5. Etiquette at home

Turkey is a wonderful country to visit a friend, family member or colleague. Turks love to entertain guests and invite them over for a meal. A small gift is always appreciated; sweets from the local bakery are always appreciated. Also, bring your appetite. Your hosts will offer many options and will want you to be satisfied. To express gratitude to the chef at the end, say elinize. This means “health to your hands” and conveys appreciation for the meal. Remember to remove your shoes before you enter the house. As shoes are prohibited in the home, you will likely be given slippers to use. Join the women in the kitchen before you arrive to help prepare the meal. This is a wonderful opportunity to get to know one another and to learn about Turkish cuisine.

6. Toilet paper is the gold of travelers

Black gold is often used to describe oil. While oil might not look like gold when you travel through Turkey, toilet paper will. Although toilet paper is becoming more popular, it is not common to find it everywhere. It is also difficult to use the tiny hoses in stalls. Although TP is readily available in most places, it is not always easy to find. Always bring a small roll of TP with you.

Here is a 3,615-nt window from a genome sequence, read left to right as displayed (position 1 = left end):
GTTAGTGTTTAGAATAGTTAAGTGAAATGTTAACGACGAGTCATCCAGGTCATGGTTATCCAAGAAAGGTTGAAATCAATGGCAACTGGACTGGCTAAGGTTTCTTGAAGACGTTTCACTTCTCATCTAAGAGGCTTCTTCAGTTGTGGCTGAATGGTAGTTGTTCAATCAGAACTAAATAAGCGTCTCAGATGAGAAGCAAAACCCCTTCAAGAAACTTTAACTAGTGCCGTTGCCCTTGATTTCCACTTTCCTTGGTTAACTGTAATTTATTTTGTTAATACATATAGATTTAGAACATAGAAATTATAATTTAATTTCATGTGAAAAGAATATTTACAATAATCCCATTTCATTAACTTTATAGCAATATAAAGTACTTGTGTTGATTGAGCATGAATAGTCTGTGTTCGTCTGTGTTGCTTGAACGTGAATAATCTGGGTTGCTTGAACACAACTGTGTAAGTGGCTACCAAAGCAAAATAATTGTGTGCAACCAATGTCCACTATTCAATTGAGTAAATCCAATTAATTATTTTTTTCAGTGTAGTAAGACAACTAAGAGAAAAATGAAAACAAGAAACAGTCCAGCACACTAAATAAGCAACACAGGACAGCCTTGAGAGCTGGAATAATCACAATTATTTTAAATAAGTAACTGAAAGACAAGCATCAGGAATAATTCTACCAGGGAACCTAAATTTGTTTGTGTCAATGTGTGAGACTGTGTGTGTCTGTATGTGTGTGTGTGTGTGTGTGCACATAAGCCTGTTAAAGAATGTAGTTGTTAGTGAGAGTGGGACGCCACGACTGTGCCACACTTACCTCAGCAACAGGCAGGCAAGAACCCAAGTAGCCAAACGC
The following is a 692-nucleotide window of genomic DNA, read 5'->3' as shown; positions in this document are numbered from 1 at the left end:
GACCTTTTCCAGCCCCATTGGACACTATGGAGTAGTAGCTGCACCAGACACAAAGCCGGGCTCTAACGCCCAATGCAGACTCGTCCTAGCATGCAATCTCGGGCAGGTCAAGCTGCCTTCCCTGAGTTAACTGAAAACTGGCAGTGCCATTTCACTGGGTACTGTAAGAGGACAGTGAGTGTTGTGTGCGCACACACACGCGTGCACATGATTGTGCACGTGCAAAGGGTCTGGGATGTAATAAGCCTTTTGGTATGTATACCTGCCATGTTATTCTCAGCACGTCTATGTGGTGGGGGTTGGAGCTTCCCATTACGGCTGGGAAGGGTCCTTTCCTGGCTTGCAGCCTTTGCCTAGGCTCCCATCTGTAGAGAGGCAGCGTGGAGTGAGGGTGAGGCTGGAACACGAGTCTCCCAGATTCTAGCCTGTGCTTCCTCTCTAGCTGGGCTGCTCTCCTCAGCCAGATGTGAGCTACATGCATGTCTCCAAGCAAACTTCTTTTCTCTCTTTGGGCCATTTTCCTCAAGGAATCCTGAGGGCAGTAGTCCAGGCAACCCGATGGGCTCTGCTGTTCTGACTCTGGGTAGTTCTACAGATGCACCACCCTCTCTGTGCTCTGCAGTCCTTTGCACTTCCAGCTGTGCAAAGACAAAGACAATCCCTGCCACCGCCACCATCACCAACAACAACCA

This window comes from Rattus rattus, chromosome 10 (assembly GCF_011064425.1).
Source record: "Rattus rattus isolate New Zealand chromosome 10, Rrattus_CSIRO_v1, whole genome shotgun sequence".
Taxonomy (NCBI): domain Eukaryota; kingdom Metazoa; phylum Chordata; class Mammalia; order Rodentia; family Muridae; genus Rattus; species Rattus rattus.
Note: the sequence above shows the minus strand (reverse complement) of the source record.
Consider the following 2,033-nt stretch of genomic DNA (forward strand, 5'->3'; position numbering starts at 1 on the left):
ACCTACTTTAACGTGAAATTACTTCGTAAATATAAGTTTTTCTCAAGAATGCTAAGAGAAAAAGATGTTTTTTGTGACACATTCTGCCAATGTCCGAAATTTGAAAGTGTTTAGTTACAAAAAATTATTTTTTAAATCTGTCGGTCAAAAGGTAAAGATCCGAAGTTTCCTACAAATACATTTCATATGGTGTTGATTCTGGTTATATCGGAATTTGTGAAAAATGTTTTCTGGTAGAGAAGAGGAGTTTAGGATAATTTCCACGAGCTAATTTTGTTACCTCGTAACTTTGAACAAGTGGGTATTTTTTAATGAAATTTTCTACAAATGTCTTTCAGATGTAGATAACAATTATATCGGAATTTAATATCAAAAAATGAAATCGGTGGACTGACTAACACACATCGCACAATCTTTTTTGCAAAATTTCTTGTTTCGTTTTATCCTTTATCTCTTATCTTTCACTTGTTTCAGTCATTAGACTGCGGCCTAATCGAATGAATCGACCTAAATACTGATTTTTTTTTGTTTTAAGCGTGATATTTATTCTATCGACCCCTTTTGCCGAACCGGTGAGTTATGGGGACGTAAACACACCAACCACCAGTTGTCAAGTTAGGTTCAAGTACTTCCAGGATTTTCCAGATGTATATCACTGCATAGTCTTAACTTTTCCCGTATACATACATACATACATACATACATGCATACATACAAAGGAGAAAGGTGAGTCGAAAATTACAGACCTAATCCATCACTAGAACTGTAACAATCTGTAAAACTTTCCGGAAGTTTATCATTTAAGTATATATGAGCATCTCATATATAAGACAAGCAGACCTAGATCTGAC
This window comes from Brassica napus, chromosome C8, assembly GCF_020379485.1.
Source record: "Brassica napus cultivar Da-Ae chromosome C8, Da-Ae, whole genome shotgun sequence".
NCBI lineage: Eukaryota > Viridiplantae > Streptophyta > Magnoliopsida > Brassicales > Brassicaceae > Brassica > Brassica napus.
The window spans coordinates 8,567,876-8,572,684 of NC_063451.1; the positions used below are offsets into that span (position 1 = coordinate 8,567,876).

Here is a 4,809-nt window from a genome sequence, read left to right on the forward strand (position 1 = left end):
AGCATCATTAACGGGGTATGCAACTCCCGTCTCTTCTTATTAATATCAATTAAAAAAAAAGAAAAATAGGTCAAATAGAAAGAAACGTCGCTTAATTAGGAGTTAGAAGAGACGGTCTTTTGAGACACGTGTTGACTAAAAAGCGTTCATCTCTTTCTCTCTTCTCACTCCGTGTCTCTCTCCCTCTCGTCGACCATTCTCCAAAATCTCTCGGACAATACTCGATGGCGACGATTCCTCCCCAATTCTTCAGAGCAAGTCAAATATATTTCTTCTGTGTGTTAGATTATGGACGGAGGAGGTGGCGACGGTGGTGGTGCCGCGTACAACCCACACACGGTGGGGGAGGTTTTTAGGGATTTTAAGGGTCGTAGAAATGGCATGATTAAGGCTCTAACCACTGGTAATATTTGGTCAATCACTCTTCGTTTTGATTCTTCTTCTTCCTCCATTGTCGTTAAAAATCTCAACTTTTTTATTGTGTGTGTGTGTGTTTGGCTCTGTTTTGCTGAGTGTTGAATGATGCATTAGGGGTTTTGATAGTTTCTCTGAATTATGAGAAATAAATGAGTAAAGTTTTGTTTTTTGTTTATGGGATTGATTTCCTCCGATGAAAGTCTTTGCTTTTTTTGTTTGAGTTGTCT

7. Get your hotel business card

It can sometimes be difficult to communicate addresses and places when you travel in a new town or city. You can ask your hotel staff to give you a business card or write down the address, phone number and name. It’s handy for when a taxi driver is lost and cannot find your hotel, or if you need directions to get to your accommodation. These can also be useful if you’re staying near famous landmarks.

8. Learn a few words about Turkish

A smile and a few words of Turkish can often be met with a warm welcome. Turks are proud of their language and country. Simple phrases such as hello, goodbye, and thank you can be used to build relationships with locals and reduce the cost of bargaining at Grand Bazaar. Tesekkur (thanks), selam (“hello”), and Iyi Gunler (“goodbye or have an enjoyable day”) are good starting points to build a relationship with locals through conversation.

9. Timing at the Hammam

A visit to Turkey’s famous hammams is a must. It is a rich cultural experience to spend a few hours in these bathhouses that date back hundreds of centuries. While hammams are becoming more inclusive, it is important to check the hours before you go. Some hours of the day are reserved for men, while others are reserved for women.

10. Bring your sense of adventure, humor and a big smile

As with any adventure, traveling to Turkey is an adventure. You will have a lot of fun if you bring a sense of humor, are flexible and have a smile that is thoughtfully used. People you meet will want you to have fun in their country, and they will often be supportive. You should travel with the belief that you will meet great people and enjoy wonderful experiences.